KEWAUNEE, Wis. – Regenerative farming and planting green are two of the cutting-edge topics that will be discussed at a field day on Aug. 17 hosted by Peninsula Pride Farms and the Door-Kewaunee Demonstration Farms Network.
Attendees will explore these topics through presentations by:
- Rick Clark, a fifth-generation farmer from Indiana who will share his systematic approach to regenerative farming and its ability to be viable and sustainable for generations.
- Jamie Patton, senior outreach specialist for the Nutrient and Pest Management Program at the University of Wisconsin Madison-Extension, will discuss key soil health properties and the impact of conservation practices on things like soil water dynamics, nutrient cycling, and crop productivity during an evaluation in a soil pit.
- Barry Bubolz of the U.S. Department of Agriculture’s Natural Resources Conservation Service will use a rainfall simulator on different soil management systems and discuss how the principles of soil health can affect the area soil and water quality.
Who: Peninsula Pride Farms and Door-Kewaunee Demonstration Farms Network
What: Field day
When: 11 a.m.-2:30 p.m. Tuesday, Aug. 17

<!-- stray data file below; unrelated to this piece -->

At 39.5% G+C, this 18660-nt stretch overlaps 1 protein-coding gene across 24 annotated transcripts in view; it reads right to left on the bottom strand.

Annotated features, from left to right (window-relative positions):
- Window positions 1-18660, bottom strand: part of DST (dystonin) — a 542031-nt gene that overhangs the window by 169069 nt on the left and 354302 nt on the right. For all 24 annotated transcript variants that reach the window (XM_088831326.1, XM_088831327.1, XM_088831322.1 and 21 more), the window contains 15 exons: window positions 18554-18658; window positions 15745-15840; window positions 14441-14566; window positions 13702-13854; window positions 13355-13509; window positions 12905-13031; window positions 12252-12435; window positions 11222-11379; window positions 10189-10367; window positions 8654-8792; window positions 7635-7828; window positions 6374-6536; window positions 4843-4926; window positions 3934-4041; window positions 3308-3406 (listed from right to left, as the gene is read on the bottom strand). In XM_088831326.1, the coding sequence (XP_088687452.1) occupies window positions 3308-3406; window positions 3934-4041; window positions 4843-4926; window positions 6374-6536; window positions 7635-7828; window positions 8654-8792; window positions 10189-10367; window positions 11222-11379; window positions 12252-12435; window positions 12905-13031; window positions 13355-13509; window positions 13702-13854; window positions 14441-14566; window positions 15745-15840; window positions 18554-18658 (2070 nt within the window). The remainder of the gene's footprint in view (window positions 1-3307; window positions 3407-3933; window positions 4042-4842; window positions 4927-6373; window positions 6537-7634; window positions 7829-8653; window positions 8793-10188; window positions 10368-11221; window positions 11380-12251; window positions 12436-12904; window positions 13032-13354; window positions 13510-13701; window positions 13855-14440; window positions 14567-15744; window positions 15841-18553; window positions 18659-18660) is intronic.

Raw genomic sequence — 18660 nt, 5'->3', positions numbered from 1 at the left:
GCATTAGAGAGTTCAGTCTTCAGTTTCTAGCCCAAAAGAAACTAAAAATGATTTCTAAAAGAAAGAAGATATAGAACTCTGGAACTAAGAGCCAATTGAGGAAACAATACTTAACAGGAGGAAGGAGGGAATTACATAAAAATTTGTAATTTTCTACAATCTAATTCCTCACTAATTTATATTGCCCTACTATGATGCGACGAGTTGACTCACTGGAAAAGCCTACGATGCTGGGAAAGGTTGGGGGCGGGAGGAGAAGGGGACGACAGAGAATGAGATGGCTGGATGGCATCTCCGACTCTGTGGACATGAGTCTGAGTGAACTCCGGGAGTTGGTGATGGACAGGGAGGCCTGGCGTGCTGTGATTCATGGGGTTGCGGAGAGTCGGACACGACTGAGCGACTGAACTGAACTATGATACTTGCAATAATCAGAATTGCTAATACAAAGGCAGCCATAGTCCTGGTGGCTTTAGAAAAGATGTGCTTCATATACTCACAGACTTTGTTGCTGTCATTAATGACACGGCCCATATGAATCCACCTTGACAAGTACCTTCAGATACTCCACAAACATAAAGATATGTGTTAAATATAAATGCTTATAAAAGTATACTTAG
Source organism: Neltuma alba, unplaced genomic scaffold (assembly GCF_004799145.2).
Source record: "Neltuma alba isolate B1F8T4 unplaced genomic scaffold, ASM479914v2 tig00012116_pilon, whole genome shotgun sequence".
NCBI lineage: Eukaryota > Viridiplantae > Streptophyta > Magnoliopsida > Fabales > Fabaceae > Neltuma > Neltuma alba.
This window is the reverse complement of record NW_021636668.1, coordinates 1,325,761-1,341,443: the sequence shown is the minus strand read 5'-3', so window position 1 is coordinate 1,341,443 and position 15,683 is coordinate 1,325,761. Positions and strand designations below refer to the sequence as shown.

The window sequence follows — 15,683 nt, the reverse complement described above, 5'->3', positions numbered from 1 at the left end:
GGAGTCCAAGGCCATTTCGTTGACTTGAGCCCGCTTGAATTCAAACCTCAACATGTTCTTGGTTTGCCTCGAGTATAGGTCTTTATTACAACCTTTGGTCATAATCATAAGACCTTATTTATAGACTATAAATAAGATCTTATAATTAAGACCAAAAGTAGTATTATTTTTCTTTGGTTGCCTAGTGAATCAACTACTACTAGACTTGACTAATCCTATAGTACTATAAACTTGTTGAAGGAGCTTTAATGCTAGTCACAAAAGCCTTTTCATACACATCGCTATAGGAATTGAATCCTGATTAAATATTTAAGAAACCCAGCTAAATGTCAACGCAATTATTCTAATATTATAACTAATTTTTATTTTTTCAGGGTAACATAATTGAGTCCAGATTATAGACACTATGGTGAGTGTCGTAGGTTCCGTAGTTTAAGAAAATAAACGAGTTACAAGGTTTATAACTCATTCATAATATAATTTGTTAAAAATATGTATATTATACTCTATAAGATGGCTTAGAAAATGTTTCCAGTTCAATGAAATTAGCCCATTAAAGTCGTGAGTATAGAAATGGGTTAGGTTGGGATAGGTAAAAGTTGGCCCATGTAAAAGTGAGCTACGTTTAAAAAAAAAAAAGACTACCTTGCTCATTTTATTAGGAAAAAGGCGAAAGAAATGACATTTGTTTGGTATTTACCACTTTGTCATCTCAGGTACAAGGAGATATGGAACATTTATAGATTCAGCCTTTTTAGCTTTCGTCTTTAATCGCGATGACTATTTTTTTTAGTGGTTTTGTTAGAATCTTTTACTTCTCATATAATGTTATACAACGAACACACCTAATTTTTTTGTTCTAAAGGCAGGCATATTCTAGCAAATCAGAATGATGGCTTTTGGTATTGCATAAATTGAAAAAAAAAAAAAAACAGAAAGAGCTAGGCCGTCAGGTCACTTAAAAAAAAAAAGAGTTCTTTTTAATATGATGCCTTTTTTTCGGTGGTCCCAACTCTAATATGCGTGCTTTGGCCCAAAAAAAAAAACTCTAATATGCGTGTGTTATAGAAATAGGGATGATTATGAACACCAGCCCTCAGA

Where: Deer Run Dairy, N1225 Sleepy Hollow Road, Kewaunee, Wis.
- 11 a.m.-12:30 p.m.: Clark presentation, “Economic Benefits of Regenerative Farming & Planting Green”
- 12:30-1:30 p.m.: Lunch provided by CP Feeds
- 1:30-2:30 p.m.: Demonstrations by Patton and Bubolz
About Peninsula Pride Farms:
Peninsula Pride Farms is a nonprofit organization of dairy and crop farmers and corporate members committed to protecting and improving ground and surface water in Kewaunee and southern Door counties in Wisconsin. The group leverages the ingenuity of the agricultural community, university research and scientists to implement practices with measurable outcomes. More information: peninsulapridefarms.org.
About Door-Kewaunee Demonstration Farms Network:
The Door-Kewaunee Demonstration Farms Network is a Great Lakes Restoration Initiative project designed to showcase and demonstrate leading-edge conservation practices to improve Great Lakes water quality. Groundwater and surface water quality are top priorities for the farmers in the network, who contend with shallow, fractured bedrock that can provide a direct path for contaminants. More information: www.dkdemofarms.org.